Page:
There are many reasons to soundproof a room. Whether you have a home studio, a practice space, or perhaps a recording artist renting in your building and disturbing the neighbors – soundproofing is a great way to keep the noise down in any space.
Many people choose to have high-quality soundproofing materials professionally installed wall to wall, but that tends to be rather tricky, especially when money is an issue. Unfortunately, most of us don’t have thousands of dollars lying around to invest in expensive materials, which is why we’re going to look at some cheap options to make your room soundproof without breaking the bank.
Before you begin, you need to find the primary source of the noise and evaluate how much noise it makes. For example, is it from a dog barking next door or an obnoxiously loud neighbor down the hall? The source of your problem will most likely determine the best options for soundproofing.
Most common options for soundproofing
In general, you can block out most sound by combining the following things:
Having a wall filled with lots of mass will make it harder for the sound to travel through. This includes solid objects like concrete or brick, but also thick plywood or extra layers of drywall.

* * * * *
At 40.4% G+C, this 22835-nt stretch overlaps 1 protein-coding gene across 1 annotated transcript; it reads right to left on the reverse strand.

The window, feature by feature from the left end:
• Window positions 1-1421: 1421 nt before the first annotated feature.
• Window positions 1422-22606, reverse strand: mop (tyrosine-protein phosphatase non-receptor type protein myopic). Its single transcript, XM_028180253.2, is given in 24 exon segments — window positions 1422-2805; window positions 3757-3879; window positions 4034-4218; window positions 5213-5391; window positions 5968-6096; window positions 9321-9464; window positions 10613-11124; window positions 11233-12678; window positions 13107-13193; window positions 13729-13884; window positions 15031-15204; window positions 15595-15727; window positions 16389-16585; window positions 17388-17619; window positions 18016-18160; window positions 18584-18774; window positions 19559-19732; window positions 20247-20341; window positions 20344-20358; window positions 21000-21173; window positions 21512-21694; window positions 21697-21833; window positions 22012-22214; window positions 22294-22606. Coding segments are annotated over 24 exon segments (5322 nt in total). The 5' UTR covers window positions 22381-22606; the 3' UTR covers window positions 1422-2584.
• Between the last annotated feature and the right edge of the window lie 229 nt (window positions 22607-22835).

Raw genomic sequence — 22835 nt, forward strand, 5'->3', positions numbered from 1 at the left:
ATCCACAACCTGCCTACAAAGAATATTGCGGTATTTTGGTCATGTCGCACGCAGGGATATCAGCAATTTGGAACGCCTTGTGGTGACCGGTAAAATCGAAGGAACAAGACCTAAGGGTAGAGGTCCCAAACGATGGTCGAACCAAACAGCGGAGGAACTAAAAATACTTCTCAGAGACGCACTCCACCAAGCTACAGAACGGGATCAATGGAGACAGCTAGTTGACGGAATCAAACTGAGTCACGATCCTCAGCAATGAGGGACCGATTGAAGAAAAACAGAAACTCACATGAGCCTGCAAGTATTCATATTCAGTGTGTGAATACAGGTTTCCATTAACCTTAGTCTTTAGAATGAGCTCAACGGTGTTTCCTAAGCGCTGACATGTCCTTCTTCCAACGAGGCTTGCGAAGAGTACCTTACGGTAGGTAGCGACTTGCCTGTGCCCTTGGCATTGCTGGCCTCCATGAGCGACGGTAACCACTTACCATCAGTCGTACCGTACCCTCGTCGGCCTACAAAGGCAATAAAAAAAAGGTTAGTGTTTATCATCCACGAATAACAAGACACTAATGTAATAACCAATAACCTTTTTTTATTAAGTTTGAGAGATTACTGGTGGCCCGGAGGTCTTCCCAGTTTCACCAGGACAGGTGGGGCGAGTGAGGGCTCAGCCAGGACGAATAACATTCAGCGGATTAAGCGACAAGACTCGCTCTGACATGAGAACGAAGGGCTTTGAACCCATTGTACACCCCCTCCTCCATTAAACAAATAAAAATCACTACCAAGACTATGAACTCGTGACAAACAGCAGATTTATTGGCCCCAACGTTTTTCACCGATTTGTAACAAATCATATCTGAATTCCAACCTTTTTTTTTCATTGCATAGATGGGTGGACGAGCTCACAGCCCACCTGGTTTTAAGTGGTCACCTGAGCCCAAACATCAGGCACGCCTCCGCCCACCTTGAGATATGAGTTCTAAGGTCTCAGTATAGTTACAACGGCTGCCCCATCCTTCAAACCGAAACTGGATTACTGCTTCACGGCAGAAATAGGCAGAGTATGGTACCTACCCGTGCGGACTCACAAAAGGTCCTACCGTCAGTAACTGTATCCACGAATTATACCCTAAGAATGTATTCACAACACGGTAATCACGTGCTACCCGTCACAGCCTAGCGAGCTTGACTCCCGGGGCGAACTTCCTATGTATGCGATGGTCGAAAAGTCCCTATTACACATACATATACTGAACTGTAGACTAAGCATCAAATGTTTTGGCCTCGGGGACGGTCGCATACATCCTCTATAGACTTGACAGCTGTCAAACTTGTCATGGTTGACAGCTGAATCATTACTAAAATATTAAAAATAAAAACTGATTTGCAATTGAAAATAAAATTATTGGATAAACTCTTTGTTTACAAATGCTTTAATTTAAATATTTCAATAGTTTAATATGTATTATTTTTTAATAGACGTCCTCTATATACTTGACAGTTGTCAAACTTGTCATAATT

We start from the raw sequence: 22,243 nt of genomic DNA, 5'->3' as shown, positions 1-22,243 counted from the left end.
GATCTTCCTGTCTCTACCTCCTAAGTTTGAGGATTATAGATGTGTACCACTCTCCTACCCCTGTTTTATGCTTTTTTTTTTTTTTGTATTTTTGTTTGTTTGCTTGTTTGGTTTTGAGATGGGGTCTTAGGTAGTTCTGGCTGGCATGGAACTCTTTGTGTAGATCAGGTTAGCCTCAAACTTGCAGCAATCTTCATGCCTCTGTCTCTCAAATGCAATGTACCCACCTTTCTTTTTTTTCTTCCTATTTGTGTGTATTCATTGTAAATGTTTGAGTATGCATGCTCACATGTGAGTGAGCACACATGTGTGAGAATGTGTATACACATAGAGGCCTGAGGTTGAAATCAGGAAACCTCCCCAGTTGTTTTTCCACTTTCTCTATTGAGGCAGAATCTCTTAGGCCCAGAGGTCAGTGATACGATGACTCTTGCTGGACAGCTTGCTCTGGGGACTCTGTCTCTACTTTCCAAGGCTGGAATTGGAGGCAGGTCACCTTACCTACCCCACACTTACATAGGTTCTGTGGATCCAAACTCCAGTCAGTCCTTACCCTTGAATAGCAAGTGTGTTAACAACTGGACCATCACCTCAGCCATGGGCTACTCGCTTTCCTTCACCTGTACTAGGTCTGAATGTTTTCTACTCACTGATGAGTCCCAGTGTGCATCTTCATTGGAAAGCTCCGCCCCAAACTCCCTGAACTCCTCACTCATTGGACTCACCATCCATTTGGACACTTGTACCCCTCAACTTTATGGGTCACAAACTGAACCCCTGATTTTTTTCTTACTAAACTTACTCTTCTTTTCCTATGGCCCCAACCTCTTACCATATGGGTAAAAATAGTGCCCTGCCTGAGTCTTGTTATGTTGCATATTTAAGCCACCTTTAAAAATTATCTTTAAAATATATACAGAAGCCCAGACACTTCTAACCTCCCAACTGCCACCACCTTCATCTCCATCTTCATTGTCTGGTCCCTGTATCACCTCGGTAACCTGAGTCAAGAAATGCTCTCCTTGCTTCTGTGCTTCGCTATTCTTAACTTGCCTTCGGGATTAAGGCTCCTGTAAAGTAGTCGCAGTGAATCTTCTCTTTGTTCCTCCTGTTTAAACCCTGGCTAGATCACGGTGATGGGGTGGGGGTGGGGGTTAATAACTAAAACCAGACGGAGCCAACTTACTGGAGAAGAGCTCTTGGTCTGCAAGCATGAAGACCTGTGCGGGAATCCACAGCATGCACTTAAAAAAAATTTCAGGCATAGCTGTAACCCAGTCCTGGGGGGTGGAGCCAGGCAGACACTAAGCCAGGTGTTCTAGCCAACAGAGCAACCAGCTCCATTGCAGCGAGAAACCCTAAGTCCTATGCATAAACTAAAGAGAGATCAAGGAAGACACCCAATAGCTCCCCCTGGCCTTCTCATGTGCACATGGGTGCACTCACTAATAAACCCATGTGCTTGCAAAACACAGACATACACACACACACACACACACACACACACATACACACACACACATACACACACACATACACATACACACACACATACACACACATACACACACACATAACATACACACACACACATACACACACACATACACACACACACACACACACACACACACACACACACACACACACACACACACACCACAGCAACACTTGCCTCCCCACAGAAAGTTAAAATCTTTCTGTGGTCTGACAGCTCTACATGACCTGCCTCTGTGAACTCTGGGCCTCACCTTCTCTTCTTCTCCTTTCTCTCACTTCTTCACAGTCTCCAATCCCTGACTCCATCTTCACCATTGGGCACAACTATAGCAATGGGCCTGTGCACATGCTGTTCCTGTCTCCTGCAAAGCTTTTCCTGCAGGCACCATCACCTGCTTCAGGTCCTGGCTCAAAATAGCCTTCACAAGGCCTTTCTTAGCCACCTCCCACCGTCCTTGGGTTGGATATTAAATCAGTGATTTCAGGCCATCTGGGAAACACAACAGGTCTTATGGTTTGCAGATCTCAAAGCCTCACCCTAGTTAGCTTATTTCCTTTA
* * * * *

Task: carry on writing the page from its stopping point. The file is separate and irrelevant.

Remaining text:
If you have objects close together, they tend to vibrate at the same time due to their contact with each other. Sound can’t travel through the air as quickly as through solid materials because the molecules are farther apart. So, a space between two surfaces makes it much less likely for sound to transfer from one solid surface to the other.
If you have a layer of highly absorbent material between two vibrating surfaces, it can also cancel out the spreading of the sound waves in both directions and reduce noise.
If you use damping in addition to mass, decoupling, and absorption, it’s even more effective. Damping reduces the amplitude of sound waves by making the movement of vibrating objects less efficient and converting the energy of the waves into heat.